Sager NP8156 Gaming Laptop Review


The gaming laptops we’ve tested have all been from the usual suspects: Asus, MSI, Gigabyte, Acer, and even Razer and Dell; all with design teams to customize and style systems with purpose. But some boutique systems shops source plain, barebones laptop shells or chassis from the likes of Clevo. Exhibit A: Sager. We're testing the company's NP8165, which comes equipped with an Intel Kaby Lake Core-i7 processor and Nvidia’s GTX 1060, and is based on the Clevo P650HP6-G.

Specifications

Packaging

Because the Sager NP8156 is based on a Clevo design, the packaging is really just a generic box. The laptop is secured with three pads of Styrofoam. You’ll find a disc with drivers and manuals, screws for your additional SSDs and HDDs, a (rather large) user’s guide, a warranty policy, and two extra thermal pads for the GPU’s VRAM. The 200W AC adapter is stored in a separate compartment inside the box.

Exterior

The crisp, minimalist lid design includes strategically beveled edges, giving the Sager NP8165 a clean, yet unmistakably gamer aesthetic. The exterior features a black, brushed metal finish. MSI’s laptops use brushed metal as well, but those models are a bit glossier, whereas the NP8165’s finish is much more muted, so fingerprints and smudges won’t be the issue they are on MSI’s laptops; but keeping the surface clean still isn't easy. Finally, Sager stamps its company logo front and center on the Clevo-based chassis.

Inside, on the bottom half where the trackpad is located, we see the same brushed metal texture, but the area surrounding the keyboard and upward uses a matte black plastic construction. This could be the result of some cost-cutting, but the plastic construction doesn’t feel cheap. If anything, you won’t have to clean the plastic bits as much as the brushed metal surfaces.

The front, back, and side edges all use the same plastic construction. There are two exhaust vents: one on the back edge and one on the left edge. The back edge features an ornate, chrome border surrounding the rear exhaust and I/O ports. The exhaust vents aren’t the flamboyant designs we’ve found on many laptops.

The Sager NP8165’s bottom panel is constructed out of plastic as well. There are abundant air intake cutouts on each side of the bottom panel, but this doesn’t compromise the panel’s rigidity. In fact, the panel is quite sturdy. There’s an additional exhaust vent on the left side of the chassis. There are four rubber feet at each corner and two plastic feet at the top and bottom edges of the panel to elevate the NP8165 slightly. Overall, the chassis construction is robust; there are no flex points, and even the areas constructed out of plastic don’t feel flimsy.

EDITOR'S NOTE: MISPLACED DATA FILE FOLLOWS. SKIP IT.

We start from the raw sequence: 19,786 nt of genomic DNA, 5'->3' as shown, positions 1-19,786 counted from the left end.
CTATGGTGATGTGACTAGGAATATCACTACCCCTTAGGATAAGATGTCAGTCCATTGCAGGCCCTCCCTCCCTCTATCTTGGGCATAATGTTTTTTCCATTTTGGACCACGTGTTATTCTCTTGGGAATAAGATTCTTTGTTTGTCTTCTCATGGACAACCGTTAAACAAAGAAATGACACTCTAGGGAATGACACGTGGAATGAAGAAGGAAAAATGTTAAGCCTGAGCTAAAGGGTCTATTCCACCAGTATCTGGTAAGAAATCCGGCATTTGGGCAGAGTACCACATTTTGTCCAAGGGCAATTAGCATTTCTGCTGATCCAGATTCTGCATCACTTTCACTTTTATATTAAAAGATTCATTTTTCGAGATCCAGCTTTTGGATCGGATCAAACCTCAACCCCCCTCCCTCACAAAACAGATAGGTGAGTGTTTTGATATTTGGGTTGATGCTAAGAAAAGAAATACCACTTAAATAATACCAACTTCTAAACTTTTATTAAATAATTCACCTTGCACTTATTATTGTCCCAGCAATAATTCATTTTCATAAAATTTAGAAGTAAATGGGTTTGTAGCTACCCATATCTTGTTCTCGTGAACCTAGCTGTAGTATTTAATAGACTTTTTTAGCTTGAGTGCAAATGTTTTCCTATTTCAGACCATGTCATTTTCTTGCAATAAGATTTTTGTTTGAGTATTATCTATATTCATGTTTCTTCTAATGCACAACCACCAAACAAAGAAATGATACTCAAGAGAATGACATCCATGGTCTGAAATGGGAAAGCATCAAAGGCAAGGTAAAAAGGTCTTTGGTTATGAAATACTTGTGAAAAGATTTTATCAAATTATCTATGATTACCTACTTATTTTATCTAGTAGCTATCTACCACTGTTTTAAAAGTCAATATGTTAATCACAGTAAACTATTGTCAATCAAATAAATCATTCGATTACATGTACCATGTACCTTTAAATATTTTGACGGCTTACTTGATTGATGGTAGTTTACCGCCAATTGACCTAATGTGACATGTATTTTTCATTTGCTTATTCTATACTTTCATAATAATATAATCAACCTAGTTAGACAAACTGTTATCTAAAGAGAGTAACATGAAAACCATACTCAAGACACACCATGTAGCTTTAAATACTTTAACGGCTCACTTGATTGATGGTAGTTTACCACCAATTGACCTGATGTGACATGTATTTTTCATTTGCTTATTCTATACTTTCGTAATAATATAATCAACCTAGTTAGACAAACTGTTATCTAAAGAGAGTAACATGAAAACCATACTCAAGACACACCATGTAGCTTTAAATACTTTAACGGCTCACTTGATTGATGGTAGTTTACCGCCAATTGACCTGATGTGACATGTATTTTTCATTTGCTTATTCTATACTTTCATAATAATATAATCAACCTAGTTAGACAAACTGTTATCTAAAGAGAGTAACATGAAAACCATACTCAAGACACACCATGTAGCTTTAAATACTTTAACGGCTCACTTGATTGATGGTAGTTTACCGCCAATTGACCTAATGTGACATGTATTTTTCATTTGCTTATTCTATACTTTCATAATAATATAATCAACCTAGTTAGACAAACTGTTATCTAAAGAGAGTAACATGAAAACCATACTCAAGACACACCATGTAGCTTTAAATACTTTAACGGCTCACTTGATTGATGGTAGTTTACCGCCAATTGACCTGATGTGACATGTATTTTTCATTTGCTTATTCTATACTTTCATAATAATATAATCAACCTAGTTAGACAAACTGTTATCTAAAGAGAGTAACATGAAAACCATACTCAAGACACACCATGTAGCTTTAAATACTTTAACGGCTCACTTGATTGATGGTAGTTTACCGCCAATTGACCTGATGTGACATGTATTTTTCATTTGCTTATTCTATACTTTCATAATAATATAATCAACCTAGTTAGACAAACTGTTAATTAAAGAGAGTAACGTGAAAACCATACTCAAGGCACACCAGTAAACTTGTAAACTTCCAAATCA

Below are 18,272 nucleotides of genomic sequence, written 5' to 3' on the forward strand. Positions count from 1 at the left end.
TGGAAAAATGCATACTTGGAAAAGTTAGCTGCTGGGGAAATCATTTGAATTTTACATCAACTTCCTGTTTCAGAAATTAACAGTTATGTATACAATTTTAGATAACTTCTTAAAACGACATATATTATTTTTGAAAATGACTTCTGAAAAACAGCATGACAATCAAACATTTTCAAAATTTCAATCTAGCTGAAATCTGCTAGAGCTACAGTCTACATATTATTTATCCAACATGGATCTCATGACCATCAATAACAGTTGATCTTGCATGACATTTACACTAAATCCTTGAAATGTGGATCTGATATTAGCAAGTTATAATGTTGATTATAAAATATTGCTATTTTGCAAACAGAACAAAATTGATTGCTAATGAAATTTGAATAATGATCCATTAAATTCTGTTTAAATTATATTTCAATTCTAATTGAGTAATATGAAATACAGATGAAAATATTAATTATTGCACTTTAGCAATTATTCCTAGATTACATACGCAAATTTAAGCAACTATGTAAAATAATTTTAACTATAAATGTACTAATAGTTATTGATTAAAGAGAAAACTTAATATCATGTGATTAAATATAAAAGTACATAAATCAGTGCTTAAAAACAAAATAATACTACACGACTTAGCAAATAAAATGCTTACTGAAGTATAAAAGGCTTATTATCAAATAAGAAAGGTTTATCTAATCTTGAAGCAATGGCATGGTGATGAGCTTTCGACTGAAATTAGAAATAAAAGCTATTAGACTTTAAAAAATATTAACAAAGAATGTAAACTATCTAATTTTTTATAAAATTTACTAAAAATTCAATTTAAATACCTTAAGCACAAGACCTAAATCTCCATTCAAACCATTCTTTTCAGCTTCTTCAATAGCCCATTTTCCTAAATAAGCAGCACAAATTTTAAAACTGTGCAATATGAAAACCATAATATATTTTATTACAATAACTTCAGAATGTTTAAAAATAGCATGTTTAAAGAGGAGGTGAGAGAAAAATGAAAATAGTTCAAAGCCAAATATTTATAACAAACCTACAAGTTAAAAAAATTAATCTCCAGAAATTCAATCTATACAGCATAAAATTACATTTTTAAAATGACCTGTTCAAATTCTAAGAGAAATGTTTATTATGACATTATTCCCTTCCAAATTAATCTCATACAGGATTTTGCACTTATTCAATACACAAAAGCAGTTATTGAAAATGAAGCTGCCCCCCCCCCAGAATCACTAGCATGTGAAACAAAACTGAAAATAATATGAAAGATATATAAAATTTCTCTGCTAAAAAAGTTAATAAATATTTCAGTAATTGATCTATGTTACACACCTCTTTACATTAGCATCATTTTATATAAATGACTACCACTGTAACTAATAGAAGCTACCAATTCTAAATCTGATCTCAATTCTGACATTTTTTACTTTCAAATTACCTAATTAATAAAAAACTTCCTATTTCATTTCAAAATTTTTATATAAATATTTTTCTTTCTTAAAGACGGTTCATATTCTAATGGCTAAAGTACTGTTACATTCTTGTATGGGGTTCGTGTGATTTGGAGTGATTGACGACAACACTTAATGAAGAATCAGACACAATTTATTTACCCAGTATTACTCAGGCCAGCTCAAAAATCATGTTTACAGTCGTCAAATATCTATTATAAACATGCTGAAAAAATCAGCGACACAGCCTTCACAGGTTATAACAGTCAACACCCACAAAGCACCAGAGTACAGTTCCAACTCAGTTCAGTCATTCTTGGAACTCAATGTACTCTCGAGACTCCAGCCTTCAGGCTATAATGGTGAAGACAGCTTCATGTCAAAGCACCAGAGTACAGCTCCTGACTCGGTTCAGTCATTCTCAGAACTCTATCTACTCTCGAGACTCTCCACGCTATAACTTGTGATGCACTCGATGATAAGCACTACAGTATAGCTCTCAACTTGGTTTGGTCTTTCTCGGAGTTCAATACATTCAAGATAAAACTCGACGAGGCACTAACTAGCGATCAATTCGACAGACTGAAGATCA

The Sager NP8165 (or rather Clevo’s design team) receives top marks for excellent speaker placement. Too many laptop manufacturers place speakers on the front lip of the system. Normal usage, such as typing and using the trackpad, will naturally block the speakers and inhibit the audio experience. The NP8165’s speakers are placed right next to the hinge, making it pretty difficult to block the sound.

There isn’t much to say about the NP8165’s hinge. It’s a bit stiff, and it swings back by about 135°.

The NP8165’s right I/O consists of a Kensington lock, an RJ-45 Gigabit Ethernet port, USB 3.0 port, two USB 3.1 Type-C ports, two card readers for MMC/RSMMC/SD/Mini-SD/SDHC/SDXC cards, a headphone jack, an SPDIF jack, and a microphone jack. The left side includes an HDMI 2.0 port, another USB 3.0 port, and two Mini Displayports. Finally, the backside has a final USB 3.0 port and the DC power input.


Display

The Sager NP8165 features a Full HD (1920x1080) matte IPS display with excellent viewing angles. The display also features G-Sync. The NP8165 can support three additional displays with its HDMI port and two Mini DisplayPorts.

Input Devices

The NP8165 features a scissor switches, a number pad, and customizable RGB lighting. The keys are well spaced and have a nice springy feedback. The RGB lighting features four levels of brightness, and the lighting areas are divided into the left and right hand sides and the number pad.

The trackpad is composed of several inputs. First is the trackpad, which is non-clickable. Tracking is decent, but the trackpad’s surface has a small bit of drag, and that introduces jerkiness when trying to make small, fine movements. Two separate buttons sit below the trackpad for left and right clicks. Separating the buttons from the trackpad eliminates issues like non-uniform clicking and dust traveling under the trackpad. Between the left and right click buttons is a fingerprint sensor for added security. The sensor is easy to setup, and logging in with it takes less than a second.